Life-Line gives addicts a new start

URBANA -- One group is working to restore hope in the lives of men who struggle with substance abuse.

It's called Life-Line Connect. The program provides practical resources not only to recover from drug and alcohol abuse, but they also teaching men how to live life beyond those addictions. It's more than just a recovery program. Many addiction programs last 30-90 days. Life-Line goes beyond that to give men long term help and resources to live a strong life after recovery.

Michael Savage is a former addict who has been through the program. He says, "Being a heroine addiction robbed everything of my life. I was in and out of jail, I was in and out of prison."

Savage's parents were addicts, and from a young age, so was he.

"I'd been through every treatment center in Missouri. I was shuffled around from this halfway house to this treatment center. Nothing ever stuck, it just never worked."

Many rehab centers provided him with short term solutions and he describes it as putting a band-aid on something that needs surgery.

"My family wanted nothing to do with me anymore because I stole from everybody. Nobody could trust me."

He realized he couldn't even trust himself. but that's when he found Life-Line Connect.

"This program changed me from the inside out. I was able to forgive myself of all the hurts and the hang-ups and the junk and the mess and all the wrong that I had done. I was able to make amends first with myself and then with my family."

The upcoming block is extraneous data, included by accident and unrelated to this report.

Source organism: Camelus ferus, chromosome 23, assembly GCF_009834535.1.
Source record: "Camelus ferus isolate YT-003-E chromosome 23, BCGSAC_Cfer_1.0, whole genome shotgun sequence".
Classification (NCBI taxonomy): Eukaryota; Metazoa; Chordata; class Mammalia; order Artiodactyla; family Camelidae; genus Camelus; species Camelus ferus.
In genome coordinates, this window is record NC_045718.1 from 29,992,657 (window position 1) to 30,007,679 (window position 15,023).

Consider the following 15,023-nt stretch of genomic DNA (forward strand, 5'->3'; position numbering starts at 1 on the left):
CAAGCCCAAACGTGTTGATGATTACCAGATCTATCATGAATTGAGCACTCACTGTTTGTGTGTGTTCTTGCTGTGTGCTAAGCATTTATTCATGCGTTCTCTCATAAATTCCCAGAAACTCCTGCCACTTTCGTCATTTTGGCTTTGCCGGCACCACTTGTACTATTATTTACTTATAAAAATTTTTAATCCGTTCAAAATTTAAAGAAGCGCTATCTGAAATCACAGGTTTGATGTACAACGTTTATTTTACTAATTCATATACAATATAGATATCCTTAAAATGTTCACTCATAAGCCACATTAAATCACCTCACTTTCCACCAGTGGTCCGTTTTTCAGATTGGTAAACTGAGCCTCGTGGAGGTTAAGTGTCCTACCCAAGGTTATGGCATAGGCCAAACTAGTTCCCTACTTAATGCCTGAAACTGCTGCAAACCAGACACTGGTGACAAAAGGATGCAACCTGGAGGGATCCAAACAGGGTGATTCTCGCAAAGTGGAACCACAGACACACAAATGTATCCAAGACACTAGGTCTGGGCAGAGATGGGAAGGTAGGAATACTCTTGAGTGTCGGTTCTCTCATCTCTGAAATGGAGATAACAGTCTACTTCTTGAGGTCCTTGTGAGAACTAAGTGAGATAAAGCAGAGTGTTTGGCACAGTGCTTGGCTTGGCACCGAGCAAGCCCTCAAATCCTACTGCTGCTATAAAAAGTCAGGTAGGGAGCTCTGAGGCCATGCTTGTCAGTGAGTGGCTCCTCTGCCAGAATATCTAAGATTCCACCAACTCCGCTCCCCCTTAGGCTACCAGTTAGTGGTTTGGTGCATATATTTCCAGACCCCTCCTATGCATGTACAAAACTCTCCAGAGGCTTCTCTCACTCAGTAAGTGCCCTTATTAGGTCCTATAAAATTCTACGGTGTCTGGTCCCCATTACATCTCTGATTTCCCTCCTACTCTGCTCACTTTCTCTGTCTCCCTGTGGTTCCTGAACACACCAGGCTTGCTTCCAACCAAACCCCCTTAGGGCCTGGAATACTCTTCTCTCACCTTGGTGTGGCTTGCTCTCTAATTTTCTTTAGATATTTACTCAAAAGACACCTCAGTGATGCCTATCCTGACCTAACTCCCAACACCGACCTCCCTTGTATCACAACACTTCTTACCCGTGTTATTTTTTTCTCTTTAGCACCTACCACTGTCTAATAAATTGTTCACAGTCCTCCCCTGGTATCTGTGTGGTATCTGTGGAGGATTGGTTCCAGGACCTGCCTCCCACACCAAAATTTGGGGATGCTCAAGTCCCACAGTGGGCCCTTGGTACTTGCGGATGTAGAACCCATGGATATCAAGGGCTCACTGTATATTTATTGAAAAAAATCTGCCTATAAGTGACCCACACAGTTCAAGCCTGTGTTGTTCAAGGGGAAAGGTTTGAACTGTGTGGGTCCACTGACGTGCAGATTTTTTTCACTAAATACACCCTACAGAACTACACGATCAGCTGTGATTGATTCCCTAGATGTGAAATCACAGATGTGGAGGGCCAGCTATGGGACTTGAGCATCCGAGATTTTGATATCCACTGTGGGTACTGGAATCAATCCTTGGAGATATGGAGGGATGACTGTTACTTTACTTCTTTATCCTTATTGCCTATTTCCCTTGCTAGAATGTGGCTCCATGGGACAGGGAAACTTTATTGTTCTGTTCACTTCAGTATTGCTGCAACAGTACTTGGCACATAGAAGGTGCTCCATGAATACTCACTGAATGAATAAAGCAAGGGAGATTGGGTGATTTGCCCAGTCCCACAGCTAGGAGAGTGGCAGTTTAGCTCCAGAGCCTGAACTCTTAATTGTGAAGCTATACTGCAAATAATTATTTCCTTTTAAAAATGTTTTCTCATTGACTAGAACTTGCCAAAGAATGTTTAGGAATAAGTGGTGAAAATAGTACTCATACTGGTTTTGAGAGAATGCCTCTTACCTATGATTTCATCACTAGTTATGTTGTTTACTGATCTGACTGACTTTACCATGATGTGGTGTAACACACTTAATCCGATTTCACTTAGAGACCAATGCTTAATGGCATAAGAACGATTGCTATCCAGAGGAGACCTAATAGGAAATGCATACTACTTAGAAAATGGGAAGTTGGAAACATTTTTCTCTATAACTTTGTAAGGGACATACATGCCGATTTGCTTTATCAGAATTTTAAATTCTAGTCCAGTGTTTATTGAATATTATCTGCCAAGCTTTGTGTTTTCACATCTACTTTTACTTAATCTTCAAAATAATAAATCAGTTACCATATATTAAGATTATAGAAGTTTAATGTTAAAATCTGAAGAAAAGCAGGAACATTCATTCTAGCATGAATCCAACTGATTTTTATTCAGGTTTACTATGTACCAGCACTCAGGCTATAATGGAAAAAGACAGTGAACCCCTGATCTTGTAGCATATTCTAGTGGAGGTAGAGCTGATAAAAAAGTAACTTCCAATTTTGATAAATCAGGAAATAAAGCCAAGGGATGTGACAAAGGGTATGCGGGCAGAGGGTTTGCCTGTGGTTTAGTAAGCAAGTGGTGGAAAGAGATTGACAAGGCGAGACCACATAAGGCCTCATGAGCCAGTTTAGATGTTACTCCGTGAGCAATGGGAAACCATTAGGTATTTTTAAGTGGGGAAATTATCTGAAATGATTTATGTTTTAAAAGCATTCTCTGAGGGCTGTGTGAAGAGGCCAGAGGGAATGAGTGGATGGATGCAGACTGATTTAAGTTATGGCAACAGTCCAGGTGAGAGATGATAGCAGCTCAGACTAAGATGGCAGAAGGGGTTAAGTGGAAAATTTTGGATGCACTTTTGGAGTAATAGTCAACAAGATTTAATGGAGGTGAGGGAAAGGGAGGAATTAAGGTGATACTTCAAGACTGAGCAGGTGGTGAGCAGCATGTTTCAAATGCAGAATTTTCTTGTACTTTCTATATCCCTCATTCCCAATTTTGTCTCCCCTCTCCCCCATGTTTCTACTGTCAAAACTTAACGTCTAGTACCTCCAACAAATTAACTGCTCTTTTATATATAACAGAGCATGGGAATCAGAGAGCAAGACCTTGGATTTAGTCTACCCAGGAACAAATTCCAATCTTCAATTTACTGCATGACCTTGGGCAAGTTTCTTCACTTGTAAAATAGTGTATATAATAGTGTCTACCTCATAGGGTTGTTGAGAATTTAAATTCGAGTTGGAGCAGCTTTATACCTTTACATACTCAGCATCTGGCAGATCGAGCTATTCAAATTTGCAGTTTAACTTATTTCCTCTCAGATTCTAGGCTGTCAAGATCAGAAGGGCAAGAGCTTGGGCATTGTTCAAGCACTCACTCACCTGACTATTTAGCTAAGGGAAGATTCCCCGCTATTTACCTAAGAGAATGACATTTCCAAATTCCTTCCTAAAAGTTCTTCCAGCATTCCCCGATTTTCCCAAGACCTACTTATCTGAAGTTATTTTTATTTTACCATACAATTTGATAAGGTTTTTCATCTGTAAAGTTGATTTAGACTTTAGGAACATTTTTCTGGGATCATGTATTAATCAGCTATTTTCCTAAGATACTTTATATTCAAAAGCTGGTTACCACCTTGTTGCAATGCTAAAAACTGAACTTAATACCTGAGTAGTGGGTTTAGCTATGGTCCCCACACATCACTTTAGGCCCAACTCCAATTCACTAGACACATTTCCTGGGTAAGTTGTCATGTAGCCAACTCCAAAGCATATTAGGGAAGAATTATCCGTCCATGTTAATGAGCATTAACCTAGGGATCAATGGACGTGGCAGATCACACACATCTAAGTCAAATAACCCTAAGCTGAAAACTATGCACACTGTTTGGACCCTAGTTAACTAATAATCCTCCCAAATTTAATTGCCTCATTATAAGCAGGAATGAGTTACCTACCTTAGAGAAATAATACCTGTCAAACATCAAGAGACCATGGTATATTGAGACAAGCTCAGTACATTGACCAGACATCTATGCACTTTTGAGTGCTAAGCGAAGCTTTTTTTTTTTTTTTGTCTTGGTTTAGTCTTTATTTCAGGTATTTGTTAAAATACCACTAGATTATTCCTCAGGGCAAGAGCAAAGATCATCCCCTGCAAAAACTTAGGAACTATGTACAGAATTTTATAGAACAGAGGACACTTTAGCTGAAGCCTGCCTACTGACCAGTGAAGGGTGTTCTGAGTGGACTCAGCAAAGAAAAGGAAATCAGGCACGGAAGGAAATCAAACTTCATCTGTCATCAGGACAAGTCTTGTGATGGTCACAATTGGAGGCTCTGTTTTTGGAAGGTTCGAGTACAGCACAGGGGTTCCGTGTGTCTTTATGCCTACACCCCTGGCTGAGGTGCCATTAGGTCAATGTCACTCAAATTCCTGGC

Life-Line gives men who struggle with addictions a safe place to call home. They take in six men every year. It provides them with counseling and resources to recover from addiction and rebuild their lives.

Les Cotton is another former addict from the program. He says, "It helps you find a lot of wounds in your life and bring healing to those things. It also addresses the emotional, the physical and financial because most of the men that come to the program, their finances are in ruin."

Several local businesses have hired men from the program and they say each of them have been men of integrity and commitment.

Bill Yeakel is the service manager at Lanz Heating and Cooling. They've hired five men from Life-Line. He says, "We like to think, wow we did this great thing and we helped these guys but the reality is that they help us become better leaders, better managers. Because as we learn from addiction, as we learn through the program, it helps us understand our culture better."

The men say that culture is what recovery is about. Teamwork, support, and accountability to themselves, their friends and their family. In the past 10 years, Life-Line has helped around 70 men to end their addictions.

Life-Line is planning on expanding their housing. Right now they're only able to take in six men a year. The new building will have 24 additional rooms. An architect has already designed the layout. The zoning committee approved the plans. They plan to build it at the same site as their old building at Apostolic Life Church in Urbana.

David Rogers is Life-Line's executive director. He says, "We want to expand because we get calls every week from family members or men themselves that need a place to find a safe environment for recovery. And literally we have to turn many away because we don't have room."

Rogers says the project will cost around $640,00 dollars. Life-Line is just now starting to raise the money. 


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